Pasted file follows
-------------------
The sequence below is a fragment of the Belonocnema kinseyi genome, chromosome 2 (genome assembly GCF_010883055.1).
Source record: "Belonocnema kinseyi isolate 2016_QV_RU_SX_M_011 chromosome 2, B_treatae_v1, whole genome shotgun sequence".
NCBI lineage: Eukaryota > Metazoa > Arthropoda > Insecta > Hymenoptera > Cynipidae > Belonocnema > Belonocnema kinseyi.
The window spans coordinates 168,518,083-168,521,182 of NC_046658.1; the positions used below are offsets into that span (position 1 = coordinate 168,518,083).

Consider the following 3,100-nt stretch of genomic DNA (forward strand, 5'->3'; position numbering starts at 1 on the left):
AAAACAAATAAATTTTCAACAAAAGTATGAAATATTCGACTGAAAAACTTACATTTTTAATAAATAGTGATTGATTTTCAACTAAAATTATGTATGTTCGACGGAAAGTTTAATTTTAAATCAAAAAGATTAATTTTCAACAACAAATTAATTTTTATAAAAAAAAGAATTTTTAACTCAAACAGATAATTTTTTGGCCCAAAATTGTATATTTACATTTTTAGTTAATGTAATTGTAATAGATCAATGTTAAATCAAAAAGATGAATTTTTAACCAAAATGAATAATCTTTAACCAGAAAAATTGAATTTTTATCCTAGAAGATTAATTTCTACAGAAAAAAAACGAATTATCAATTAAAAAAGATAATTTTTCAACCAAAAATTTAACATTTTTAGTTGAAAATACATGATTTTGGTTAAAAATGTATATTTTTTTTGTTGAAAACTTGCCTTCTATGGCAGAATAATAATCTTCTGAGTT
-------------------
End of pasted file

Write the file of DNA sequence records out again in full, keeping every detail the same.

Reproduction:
The sequence below is a fragment of the Belonocnema kinseyi genome, chromosome 2 (genome assembly GCF_010883055.1).
Source record: "Belonocnema kinseyi isolate 2016_QV_RU_SX_M_011 chromosome 2, B_treatae_v1, whole genome shotgun sequence".
NCBI lineage: Eukaryota > Metazoa > Arthropoda > Insecta > Hymenoptera > Cynipidae > Belonocnema > Belonocnema kinseyi.
The window spans coordinates 168,518,083-168,521,182 of NC_046658.1; the positions used below are offsets into that span (position 1 = coordinate 168,518,083).

Consider the following 3,100-nt stretch of genomic DNA (forward strand, 5'->3'; position numbering starts at 1 on the left):
AAAACAAATAAATTTTCAACAAAAGTATGAAATATTCGACTGAAAAACTTACATTTTTAATAAATAGTGATTGATTTTCAACTAAAATTATGTATGTTCGACGGAAAGTTTAATTTTAAATCAAAAAGATTAATTTTCAACAACAAATTAATTTTTATAAAAAAAAGAATTTTTAACTCAAACAGATAATTTTTTGGCCCAAAATTGTATATTTACATTTTTAGTTAATGTAATTGTAATAGATCAATGTTAAATCAAAAAGATGAATTTTTAACCAAAATGAATAATCTTTAACCAGAAAAATTGAATTTTTATCCTAGAAGATTAATTTCTACAGAAAAAAAACGAATTATCAATTAAAAAAGATAATTTTTCAACCAAAAATTTAACATTTTTAGTTGAAAATACATGATTTTGGTTAAAAATGTATATTTTTTTTGTTGAAAACTTGCCTTCTATGGCAGAATAATAATCTTCTGAGTT